Bingo....
But I did laugh out loud and woke my wife up in bed next to me when I read about the Bubble Test...ha ha ha...

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Old 08-12-2017, 08:16   #41
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Re: Watermakers and Harbors

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Originally Posted by a64pilot View Post
Its just dead easy, and cheap to install a standard 10 filter just after your water pump, go to Lowes or Home Depot etc and get one, then decide if you want a carbon block filter or just a sediment filter.
Maybe the same cartridge your watermaker uses anyway so you already carry filters.
that exactly what we do...save the Bubble Test for the Chat Room Experts
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Old 08-12-2017, 08:21   #42
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Re: Watermakers and Harbors

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Out of curiosity... how much do those membranes cost?
The Gold Standard of RO Membranes are the Dow SW30-2540 or SW30-2521. Prices range from $187 to $200. At a realistic life span of 5-7yrs...that's pretty low cost.
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Old 08-12-2017, 16:12   #43
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Watermakers and Harbors

I should say that a filter unless it releases chlorine or has a UV light or something similar isnt going to do anything at all to prevent a virus or bacteria from going right through. Its there for taste and sediment.
My tank is old and apparently has spent a lot of its life with hard water being out into it, so therefore it is lime covered and releases bits of this lime from time to time, without a sediment filter bits of this lime will clog the water sprayer on the sink etc. a sediment filter prevents this, and since you can get a carbon block filter for so little money, why not?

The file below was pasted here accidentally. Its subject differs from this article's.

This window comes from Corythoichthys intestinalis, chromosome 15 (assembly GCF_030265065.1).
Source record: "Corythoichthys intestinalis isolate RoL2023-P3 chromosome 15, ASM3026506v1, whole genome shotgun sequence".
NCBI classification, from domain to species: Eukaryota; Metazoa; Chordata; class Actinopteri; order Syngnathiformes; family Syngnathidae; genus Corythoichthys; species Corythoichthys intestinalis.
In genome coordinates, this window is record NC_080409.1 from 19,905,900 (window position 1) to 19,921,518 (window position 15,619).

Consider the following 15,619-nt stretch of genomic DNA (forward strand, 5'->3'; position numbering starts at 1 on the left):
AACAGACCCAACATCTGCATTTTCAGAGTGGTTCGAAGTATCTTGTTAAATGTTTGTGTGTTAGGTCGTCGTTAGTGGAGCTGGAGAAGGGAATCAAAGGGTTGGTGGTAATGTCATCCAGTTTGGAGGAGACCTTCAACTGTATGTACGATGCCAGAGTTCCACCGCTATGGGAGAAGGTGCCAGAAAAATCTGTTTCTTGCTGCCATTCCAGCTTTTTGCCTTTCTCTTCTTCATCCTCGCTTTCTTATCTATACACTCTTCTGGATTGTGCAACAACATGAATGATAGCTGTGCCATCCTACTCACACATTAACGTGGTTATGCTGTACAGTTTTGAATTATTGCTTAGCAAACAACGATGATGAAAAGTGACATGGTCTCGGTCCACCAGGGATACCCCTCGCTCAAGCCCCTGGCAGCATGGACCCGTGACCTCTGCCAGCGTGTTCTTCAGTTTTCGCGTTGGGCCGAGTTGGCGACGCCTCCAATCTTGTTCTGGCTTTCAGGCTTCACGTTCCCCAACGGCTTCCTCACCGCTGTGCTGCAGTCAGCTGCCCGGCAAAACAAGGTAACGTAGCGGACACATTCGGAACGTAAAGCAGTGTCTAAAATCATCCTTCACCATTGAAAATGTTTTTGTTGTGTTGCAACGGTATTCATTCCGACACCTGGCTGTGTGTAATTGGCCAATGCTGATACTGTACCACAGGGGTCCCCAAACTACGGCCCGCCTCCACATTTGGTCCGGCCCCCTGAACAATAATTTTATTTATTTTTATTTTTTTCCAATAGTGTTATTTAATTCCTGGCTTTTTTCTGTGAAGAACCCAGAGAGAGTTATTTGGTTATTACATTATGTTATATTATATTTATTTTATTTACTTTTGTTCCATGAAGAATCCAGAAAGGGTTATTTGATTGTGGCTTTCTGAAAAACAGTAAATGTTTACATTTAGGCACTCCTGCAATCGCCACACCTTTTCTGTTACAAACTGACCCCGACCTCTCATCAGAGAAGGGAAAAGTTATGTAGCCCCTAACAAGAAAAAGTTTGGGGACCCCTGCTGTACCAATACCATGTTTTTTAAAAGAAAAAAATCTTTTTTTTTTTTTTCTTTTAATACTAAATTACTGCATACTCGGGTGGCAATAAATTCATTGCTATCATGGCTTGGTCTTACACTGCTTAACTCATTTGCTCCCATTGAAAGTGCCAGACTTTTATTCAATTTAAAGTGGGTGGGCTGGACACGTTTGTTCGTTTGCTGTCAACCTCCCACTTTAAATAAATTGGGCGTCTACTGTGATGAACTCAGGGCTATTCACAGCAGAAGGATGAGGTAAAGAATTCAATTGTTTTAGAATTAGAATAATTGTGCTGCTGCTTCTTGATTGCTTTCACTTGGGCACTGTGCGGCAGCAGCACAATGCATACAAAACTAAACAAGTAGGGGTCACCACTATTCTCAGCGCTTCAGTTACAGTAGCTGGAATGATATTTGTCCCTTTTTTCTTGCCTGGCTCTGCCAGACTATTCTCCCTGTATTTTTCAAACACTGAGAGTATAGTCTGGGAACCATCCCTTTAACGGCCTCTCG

But its not going to trap things that will make you sick, or not likely to anyway.
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Old 08-12-2017, 16:44   #44
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Re: Watermakers and Harbors

Hi Rich and Tellie....
Which method is better?

1..... To treat storage tank water with filter or UV sterilization?

2....Should you put filter on suction side of water pump, or pressure side?


Absolutely right, your storage tank is the biggest danger if not cleaned regularly.....
Luckily I am able to stand in mine and inspect once a year
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For me, the litmus test on whether I make water in harbours is the amount of flushing action from tidal movement and how enclosed it is.

I also avoid making water in heavy rains when accelerated run offs from roads and rivers creates a soup of suspended matter.
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Old 08-12-2017, 16:49   #45
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Re: Watermakers and Harbors

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A UV filter of your product water prior to entering FW tank will take care of anything that gets past the RO membrane.
Or a UV filter on the fresh water line to the galley sink used for drinking water kills anything growing in your tanks.......I can't hit them with bleach as I use the water to back flush my watermaker......